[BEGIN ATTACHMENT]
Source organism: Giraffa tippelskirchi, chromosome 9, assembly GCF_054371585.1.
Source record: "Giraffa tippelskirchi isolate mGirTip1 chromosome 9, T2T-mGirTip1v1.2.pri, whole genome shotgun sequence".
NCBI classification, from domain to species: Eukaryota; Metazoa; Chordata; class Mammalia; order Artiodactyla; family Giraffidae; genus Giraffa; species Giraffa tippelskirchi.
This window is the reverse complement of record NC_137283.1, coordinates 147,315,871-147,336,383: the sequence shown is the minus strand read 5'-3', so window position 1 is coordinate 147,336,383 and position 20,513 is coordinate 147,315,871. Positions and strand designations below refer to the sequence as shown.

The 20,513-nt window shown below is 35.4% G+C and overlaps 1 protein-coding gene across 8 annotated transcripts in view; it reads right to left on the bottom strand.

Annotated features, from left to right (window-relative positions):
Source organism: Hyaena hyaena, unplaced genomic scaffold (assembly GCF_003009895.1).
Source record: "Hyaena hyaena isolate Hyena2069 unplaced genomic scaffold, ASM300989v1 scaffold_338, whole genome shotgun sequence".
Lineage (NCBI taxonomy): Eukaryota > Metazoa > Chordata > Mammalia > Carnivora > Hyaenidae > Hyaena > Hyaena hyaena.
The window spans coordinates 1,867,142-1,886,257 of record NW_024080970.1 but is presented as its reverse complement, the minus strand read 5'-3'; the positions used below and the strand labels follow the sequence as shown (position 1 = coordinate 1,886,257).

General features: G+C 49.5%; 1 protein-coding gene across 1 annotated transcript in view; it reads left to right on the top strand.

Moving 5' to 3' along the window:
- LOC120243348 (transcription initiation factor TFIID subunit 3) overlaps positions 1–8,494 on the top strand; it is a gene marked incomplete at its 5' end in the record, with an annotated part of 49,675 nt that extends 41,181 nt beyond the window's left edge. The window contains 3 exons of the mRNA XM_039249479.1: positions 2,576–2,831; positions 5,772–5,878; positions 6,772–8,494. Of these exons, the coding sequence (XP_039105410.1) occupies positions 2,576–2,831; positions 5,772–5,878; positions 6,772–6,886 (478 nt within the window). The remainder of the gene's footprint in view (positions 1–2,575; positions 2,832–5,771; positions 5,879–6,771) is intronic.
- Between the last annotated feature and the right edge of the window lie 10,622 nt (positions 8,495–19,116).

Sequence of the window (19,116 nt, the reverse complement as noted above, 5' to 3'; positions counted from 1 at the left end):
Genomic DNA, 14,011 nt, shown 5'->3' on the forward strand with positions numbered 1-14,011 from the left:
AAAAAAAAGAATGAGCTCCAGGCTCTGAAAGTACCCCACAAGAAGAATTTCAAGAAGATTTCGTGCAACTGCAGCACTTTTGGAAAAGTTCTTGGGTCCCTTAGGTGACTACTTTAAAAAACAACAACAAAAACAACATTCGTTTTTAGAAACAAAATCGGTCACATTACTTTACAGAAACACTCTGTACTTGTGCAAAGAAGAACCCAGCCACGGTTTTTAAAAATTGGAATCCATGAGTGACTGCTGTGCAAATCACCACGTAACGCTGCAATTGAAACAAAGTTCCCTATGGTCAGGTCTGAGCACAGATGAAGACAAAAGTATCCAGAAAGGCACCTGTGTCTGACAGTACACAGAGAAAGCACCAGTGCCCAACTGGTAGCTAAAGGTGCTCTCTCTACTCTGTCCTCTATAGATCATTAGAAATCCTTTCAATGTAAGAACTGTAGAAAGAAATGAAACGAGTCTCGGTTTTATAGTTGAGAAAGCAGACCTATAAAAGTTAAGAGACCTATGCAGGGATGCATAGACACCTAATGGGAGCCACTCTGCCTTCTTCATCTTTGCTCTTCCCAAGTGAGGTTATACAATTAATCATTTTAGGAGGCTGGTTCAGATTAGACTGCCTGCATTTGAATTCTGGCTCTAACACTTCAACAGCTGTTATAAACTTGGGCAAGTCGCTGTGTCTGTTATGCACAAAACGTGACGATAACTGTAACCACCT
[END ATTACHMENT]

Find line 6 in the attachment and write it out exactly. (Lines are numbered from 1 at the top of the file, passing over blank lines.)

Annotated features, from left to right (window-relative positions):